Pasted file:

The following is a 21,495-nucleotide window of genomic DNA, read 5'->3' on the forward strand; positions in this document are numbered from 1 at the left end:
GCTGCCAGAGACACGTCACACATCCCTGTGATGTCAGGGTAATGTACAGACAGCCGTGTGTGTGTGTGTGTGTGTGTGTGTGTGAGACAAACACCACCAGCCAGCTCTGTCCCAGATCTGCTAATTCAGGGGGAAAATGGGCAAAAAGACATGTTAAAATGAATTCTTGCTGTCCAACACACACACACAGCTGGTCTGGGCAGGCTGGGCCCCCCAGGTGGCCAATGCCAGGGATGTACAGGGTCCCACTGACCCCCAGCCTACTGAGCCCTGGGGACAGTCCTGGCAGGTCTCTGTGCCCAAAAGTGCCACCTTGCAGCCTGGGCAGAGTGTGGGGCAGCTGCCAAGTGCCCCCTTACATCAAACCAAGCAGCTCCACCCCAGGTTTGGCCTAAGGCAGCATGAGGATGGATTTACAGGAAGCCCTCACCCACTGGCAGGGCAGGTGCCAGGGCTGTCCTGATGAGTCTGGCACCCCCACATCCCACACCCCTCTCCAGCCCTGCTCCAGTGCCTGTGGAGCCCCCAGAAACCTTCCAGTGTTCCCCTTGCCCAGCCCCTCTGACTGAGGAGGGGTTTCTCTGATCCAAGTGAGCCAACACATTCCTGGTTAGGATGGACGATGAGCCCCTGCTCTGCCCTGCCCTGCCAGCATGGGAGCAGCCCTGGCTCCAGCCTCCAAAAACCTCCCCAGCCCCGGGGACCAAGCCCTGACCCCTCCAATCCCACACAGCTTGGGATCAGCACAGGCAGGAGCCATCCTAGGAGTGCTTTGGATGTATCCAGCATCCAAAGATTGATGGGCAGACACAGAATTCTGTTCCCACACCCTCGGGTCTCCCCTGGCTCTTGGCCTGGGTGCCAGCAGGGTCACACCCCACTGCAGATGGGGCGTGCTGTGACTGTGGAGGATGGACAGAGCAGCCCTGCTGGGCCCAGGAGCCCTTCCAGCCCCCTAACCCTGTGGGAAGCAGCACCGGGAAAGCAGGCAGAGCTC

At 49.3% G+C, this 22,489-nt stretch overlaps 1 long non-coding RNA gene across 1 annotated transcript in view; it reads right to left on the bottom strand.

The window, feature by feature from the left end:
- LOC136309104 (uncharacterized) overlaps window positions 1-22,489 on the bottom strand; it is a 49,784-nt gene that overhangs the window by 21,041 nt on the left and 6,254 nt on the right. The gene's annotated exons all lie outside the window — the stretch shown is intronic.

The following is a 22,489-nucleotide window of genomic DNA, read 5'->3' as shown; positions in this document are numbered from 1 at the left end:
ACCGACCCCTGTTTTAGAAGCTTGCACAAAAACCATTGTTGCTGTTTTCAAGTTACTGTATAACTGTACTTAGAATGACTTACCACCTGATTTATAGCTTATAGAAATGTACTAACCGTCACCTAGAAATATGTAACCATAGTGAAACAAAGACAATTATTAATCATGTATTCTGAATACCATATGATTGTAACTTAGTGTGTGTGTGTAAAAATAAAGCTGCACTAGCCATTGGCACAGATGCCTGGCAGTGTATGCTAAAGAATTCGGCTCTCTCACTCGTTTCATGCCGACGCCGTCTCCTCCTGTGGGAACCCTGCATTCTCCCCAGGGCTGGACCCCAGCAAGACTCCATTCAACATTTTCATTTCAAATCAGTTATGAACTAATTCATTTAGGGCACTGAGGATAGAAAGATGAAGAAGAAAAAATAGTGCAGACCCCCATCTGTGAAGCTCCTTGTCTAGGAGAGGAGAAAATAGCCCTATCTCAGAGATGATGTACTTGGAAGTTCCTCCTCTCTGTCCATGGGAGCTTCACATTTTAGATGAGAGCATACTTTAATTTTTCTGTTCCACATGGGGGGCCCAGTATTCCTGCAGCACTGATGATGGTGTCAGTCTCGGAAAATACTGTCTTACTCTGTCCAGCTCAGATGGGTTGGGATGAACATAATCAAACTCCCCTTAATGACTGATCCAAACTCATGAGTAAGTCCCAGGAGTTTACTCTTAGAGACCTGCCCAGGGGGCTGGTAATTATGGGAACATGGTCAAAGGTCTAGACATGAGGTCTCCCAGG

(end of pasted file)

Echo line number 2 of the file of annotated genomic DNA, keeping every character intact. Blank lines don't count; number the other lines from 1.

GCTGCCAGAGACACGTCACACATCCCTGTGATGTCAGGGTAATGTACAGACAGCCGTGTGTGTGTGTGTGTGTGTGTGTGTGTGAGACAAACACCACCAGCCAGCTCTGTCCCAGATCTGCTAATTCAGGGGGAAAATGGGCAAAAAGACATGTTAAAATGAATTCTTGCTGTCCAACACACACACACAGCTGGTCTGGGCAGGCTGGGCCCCCCAGGTGGCCAATGCCAGGGATGTACAGGGTCCCACTGACCCCCAGCCTACTGAGCCCTGGGGACAGTCCTGGCAGGTCTCTGTGCCCAAAAGTGCCACCTTGCAGCCTGGGCAGAGTGTGGGGCAGCTGCCAAGTGCCCCCTTACATCAAACCAAGCAGCTCCACCCCAGGTTTGGCCTAAGGCAGCATGAGGATGGATTTACAGGAAGCCCTCACCCACTGGCAGGGCAGGTGCCAGGGCTGTCCTGATGAGTCTGGCACCCCCACATCCCACACCCCTCTCCAGCCCTGCTCCAGTGCCTGTGGAGCCCCCAGAAACCTTCCAGTGTTCCCCTTGCCCAGCCCCTCTGACTGAGGAGGGGTTTCTCTGATCCAAGTGAGCCAACACATTCCTGGTTAGGATGGACGATGAGCCCCTGCTCTGCCCTGCCCTGCCAGCATGGGAGCAGCCCTGGCTCCAGCCTCCAAAAACCTCCCCAGCCCCGGGGACCAAGCCCTGACCCCTCCAATCCCACACAGCTTGGGATCAGCACAGGCAGGAGCCATCCTAGGAGTGCTTTGGATGTATCCAGCATCCAAAGATTGATGGGCAGACACAGAATTCTGTTCCCACACCCTCGGGTCTCCCCTGGCTCTTGGCCTGGGTGCCAGCAGGGTCACACCCCACTGCAGATGGGGCGTGCTGTGACTGTGGAGGATGGACAGAGCAGCCCTGCTGGGCCCAGGAGCCCTTCCAGCCCCCTAACCCTGTGGGAAGCAGCACCGGGAAAGCAGGCAGAGCTC